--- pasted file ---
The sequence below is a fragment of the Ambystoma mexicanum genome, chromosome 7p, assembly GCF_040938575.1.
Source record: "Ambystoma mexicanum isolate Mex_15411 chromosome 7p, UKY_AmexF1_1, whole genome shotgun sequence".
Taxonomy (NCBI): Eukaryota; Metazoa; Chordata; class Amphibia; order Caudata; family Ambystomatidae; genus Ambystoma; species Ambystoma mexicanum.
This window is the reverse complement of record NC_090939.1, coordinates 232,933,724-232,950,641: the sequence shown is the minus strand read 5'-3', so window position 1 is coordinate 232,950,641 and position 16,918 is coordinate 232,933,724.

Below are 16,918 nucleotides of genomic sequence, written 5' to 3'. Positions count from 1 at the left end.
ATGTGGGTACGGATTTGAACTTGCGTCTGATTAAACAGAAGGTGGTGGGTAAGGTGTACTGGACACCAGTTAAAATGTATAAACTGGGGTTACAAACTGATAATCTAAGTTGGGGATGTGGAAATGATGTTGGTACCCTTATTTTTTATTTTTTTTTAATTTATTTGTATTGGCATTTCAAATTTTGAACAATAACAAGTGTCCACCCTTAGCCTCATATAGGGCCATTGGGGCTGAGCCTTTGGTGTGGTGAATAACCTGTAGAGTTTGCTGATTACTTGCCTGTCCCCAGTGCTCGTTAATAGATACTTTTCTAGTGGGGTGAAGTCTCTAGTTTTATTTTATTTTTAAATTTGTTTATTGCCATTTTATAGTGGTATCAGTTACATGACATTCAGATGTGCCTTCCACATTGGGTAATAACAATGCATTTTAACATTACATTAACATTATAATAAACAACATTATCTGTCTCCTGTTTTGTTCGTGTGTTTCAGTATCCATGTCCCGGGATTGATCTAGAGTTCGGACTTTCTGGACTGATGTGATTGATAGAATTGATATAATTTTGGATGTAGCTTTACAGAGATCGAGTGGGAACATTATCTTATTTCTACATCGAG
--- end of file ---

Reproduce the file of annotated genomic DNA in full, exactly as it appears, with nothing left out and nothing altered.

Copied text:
The sequence below is a fragment of the Ambystoma mexicanum genome, chromosome 7p, assembly GCF_040938575.1.
Source record: "Ambystoma mexicanum isolate Mex_15411 chromosome 7p, UKY_AmexF1_1, whole genome shotgun sequence".
Taxonomy (NCBI): Eukaryota; Metazoa; Chordata; class Amphibia; order Caudata; family Ambystomatidae; genus Ambystoma; species Ambystoma mexicanum.
This window is the reverse complement of record NC_090939.1, coordinates 232,933,724-232,950,641: the sequence shown is the minus strand read 5'-3', so window position 1 is coordinate 232,950,641 and position 16,918 is coordinate 232,933,724.

Below are 16,918 nucleotides of genomic sequence, written 5' to 3'. Positions count from 1 at the left end.
ATGTGGGTACGGATTTGAACTTGCGTCTGATTAAACAGAAGGTGGTGGGTAAGGTGTACTGGACACCAGTTAAAATGTATAAACTGGGGTTACAAACTGATAATCTAAGTTGGGGATGTGGAAATGATGTTGGTACCCTTATTTTTTATTTTTTTTTAATTTATTTGTATTGGCATTTCAAATTTTGAACAATAACAAGTGTCCACCCTTAGCCTCATATAGGGCCATTGGGGCTGAGCCTTTGGTGTGGTGAATAACCTGTAGAGTTTGCTGATTACTTGCCTGTCCCCAGTGCTCGTTAATAGATACTTTTCTAGTGGGGTGAAGTCTCTAGTTTTATTTTATTTTTAAATTTGTTTATTGCCATTTTATAGTGGTATCAGTTACATGACATTCAGATGTGCCTTCCACATTGGGTAATAACAATGCATTTTAACATTACATTAACATTATAATAAACAACATTATCTGTCTCCTGTTTTGTTCGTGTGTTTCAGTATCCATGTCCCGGGATTGATCTAGAGTTCGGACTTTCTGGACTGATGTGATTGATAGAATTGATATAATTTTGGATGTAGCTTTACAGAGATCGAGTGGGAACATTATCTTATTTCTACATCGAG